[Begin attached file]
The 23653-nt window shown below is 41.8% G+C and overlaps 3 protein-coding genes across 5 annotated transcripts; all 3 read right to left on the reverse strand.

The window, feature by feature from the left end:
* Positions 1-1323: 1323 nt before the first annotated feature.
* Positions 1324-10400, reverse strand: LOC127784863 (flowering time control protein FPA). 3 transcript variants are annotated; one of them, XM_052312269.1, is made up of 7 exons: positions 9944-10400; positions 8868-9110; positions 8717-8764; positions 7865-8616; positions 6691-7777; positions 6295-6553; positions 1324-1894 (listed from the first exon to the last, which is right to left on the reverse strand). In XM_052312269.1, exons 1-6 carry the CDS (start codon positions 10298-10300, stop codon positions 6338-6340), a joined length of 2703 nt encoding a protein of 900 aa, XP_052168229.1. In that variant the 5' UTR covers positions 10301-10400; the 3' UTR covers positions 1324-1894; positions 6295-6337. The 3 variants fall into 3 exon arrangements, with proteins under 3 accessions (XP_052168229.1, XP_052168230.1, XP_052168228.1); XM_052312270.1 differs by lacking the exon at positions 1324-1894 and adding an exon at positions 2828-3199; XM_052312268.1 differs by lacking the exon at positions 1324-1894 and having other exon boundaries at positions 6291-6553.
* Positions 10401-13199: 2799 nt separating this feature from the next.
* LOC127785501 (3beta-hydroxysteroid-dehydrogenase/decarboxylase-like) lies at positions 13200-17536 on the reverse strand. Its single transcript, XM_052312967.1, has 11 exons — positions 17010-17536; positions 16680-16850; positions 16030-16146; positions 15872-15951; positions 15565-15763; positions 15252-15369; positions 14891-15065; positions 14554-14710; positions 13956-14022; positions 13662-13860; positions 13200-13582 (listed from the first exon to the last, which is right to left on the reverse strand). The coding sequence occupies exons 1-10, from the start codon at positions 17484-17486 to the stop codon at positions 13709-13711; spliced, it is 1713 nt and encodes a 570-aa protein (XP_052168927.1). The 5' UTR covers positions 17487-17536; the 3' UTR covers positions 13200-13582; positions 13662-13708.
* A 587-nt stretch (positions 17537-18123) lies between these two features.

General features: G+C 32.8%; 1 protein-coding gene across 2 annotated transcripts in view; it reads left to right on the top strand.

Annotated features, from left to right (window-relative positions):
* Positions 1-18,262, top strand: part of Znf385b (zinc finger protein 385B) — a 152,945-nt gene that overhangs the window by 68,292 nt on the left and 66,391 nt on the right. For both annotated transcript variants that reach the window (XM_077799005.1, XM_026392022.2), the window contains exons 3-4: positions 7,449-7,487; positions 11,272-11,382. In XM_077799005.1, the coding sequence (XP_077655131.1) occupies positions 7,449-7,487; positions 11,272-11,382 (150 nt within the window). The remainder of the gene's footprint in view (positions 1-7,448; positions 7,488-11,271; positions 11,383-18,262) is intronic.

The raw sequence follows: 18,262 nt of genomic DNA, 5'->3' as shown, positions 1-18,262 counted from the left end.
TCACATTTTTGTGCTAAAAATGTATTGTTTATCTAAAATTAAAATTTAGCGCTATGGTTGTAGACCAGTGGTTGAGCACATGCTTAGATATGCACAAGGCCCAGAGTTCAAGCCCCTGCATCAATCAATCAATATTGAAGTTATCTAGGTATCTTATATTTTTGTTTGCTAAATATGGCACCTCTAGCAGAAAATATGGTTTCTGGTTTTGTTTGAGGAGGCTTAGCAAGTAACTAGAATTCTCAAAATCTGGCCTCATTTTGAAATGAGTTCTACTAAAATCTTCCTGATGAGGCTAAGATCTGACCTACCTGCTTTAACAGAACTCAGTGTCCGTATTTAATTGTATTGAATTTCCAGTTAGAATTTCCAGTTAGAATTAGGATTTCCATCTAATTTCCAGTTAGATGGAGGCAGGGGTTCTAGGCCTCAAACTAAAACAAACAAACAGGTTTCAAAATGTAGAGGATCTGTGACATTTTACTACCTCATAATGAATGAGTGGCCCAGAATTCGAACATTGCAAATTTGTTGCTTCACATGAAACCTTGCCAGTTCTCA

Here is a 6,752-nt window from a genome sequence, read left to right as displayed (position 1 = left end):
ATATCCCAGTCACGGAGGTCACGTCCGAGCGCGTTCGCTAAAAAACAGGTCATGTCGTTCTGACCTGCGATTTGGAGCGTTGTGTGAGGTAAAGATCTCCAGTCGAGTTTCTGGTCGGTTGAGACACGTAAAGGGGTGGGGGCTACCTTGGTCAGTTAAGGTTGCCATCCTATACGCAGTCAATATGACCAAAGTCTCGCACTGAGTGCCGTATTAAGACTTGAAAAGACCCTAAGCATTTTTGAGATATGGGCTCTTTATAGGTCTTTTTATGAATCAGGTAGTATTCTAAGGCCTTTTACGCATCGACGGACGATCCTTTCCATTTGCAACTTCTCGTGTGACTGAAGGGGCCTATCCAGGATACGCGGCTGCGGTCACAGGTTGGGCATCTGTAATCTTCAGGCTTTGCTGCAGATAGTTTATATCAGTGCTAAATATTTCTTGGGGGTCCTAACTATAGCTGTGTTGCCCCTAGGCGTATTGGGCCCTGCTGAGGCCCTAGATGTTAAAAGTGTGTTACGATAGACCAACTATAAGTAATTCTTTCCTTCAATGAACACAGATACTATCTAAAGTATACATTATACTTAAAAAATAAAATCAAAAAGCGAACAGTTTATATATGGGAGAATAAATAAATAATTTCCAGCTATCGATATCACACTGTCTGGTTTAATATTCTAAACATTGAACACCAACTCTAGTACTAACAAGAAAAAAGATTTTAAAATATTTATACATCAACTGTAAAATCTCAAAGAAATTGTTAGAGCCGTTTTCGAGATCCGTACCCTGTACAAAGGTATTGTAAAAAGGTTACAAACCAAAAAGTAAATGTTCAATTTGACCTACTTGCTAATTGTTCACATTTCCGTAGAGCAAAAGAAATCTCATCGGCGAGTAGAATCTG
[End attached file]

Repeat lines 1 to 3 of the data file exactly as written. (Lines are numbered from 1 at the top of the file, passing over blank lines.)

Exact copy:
The 23653-nt window shown below is 41.8% G+C and overlaps 3 protein-coding genes across 5 annotated transcripts; all 3 read right to left on the reverse strand.

The window, feature by feature from the left end:
* Positions 1-1323: 1323 nt before the first annotated feature.